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Pet Shop Boys: Behind One Of The Finest Pop Packages Of All Time
In Depth

Pet Shop Boys: Behind One Of The Finest Pop Packages Of All Time

With their maverick musicality and arresting visuals, Pet Shop Boys established themselves as a genius singles act – and much more besides.

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As mission statements go, it lacks the fearless ambition of Madonna’s (“I want to rule the world,” she told Dick Clarke on American Bandstand in January 1984), but Neil Tennant and Chris Lowe’s rather more measured early goal of getting a disc into one of London’s cool import record stores has a directness of sorts. That they managed it with the fruits of their first sessions with dance producer Bobby O, but then went on to achieve so much more, is testament to a widely recognised flair for brilliant songwriting, the careful and constant curation of the whole Pet Shop Boys “package”, and their knack of somehow staying afloat in the shifting currents of the wider music industry.

Listen to the best of Pet Shop Boys here

Always on my mind: a genius singles act

To understand why Pet Shop Boys are the UK’s most successful recording duo of all time, revered synth-pop pioneers and – even in the 21st century’s fractured state of affairs – a much-loved cultural institution and significant live draw is to, in part, understand the story of the broader music business during the final two decades of the 20th century and into the new millennium.

When Pet Shop Boys broke through in late 1985 with a re-recording of West End Girls, the music industry was dominated by the singles chart and the buzz of the pop video, and it was starting to wake up to the commercial potential of the new CD format. Pet Shop Boys are an inarguably genius singles act, gifted with the powerful understanding of what makes the perfect three-minute moment. Across the early run of their career, the duo quickly became unstoppable: adept at creating atmospheric mood music (Love Comes Quickly, Liberation), presiding over glorious moments of pop theatre (the triumphant resurrection of Dusty Springfield on What Have I Done To Deserve This?) or helming confident club-flavoured statements such as Domino Dancing or Before.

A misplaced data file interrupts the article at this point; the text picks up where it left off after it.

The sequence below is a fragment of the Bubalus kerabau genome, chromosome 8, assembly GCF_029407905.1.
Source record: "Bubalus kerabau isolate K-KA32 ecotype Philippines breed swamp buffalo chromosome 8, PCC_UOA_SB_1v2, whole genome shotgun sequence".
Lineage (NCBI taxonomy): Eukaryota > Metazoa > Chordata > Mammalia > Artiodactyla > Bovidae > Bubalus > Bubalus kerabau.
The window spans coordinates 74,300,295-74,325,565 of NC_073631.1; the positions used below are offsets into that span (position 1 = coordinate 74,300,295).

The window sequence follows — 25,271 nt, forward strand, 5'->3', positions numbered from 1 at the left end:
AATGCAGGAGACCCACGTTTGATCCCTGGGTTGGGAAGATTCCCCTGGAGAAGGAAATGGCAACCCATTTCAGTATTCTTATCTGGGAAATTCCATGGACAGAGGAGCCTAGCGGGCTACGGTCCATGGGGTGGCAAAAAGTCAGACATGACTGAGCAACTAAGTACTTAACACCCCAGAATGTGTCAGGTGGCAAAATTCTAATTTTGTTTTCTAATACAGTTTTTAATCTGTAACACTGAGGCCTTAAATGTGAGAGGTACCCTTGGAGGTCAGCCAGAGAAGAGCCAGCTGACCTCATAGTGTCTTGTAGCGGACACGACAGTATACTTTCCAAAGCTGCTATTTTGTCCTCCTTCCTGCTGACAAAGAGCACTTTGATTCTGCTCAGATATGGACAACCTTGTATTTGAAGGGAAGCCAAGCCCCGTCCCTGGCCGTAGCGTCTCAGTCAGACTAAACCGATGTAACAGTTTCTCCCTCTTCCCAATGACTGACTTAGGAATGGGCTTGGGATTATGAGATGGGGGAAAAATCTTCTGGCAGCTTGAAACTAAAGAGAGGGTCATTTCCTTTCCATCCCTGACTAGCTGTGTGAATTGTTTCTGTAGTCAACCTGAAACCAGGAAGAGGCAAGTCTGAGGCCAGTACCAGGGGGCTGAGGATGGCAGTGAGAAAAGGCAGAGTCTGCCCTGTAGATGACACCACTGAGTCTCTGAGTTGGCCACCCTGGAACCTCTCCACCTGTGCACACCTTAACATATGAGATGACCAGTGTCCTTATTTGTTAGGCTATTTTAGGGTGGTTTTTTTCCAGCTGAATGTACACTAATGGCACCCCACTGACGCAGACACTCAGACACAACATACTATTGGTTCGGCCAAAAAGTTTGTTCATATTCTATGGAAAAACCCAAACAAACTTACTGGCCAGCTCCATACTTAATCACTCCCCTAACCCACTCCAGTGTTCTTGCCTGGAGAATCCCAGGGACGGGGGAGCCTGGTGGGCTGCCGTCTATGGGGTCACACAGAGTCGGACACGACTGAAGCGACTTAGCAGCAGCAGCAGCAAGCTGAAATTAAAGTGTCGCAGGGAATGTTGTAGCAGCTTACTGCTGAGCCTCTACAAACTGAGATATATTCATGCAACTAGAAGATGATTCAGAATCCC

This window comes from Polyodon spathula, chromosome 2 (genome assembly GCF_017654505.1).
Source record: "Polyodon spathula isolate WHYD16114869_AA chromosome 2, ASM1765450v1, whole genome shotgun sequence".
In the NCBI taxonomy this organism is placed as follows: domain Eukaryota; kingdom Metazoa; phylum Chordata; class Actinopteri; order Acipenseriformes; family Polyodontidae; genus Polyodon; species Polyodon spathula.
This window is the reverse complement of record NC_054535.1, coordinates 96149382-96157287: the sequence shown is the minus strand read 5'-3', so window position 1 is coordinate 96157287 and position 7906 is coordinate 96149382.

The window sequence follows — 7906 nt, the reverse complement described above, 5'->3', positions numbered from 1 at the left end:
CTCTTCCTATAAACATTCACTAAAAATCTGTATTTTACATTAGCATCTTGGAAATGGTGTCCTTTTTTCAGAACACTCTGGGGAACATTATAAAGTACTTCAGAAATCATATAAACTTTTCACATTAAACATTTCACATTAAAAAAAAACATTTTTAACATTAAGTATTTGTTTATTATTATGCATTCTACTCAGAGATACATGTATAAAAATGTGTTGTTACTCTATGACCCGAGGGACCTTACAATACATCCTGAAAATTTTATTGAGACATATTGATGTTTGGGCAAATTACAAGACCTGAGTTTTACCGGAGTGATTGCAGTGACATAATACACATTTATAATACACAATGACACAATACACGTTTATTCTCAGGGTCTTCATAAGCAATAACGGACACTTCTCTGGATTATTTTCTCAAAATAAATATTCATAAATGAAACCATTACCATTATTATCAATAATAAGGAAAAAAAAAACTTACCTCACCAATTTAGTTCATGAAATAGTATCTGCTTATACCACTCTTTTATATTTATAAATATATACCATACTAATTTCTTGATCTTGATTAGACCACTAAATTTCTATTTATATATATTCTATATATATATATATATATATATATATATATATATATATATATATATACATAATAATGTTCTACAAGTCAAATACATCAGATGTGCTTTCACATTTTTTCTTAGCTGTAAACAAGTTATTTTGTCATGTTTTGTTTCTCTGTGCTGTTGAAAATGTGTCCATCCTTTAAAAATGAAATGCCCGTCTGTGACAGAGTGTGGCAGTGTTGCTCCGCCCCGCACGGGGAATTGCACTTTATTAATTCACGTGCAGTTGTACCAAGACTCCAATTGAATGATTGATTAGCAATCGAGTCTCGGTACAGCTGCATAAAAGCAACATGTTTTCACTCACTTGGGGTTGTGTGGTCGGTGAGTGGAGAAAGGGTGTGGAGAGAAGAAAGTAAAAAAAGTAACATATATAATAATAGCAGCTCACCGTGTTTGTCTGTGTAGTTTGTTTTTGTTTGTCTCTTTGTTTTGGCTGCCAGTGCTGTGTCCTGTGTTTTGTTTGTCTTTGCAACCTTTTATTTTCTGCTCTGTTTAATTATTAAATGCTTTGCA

Neil Tennant’s training as a journalist, paired with Chris Lowe’s visual skills – he studied architecture – and the duo’s shared fascination (and understanding) of contemporary pop culture shaped their musical drive into something of an art form. No act appears to spend as much time on the visual presentation of their work, from the carefully curated fan-club literature to their album covers and live staging. The use of trusted collaborators such as Derek Jarman (he directed the It’s A Sin video) or Bruce Weber (on the innovative Being Boring clip) helped craft a powerful brand identity for Pet Shop Boys, placing them of their moment, but rarely of the moment; slightly outside the pack but with more than a passing interest on where the pack is headed.

I wouldn’t normally do this kind of thing: seizing on influences

Pet Shop Boys’ early material was influenced by the continental European music market, with mid-80s titans such as Germany’s Sandra and the Italo-pop stable a clear blueprint for some of their debut album, Please. By 1988 the duo were recording with Latin-pop impresario Lewis Martineé, who, for a brief moment, made Expose the biggest girl group in the US. By the end of the 90s, Pet Shop Boys were more obvious magpies, seizing on influences to see what would fit (the organic sounds on Release, featuring former The Smiths guitarist Johnny Marr, were surely a reaction to the Britpop revolution that had swept so much aside), while a highly successful tour of Latin America would shape tracks such as Se A Vida É (That’s The Way Life Is).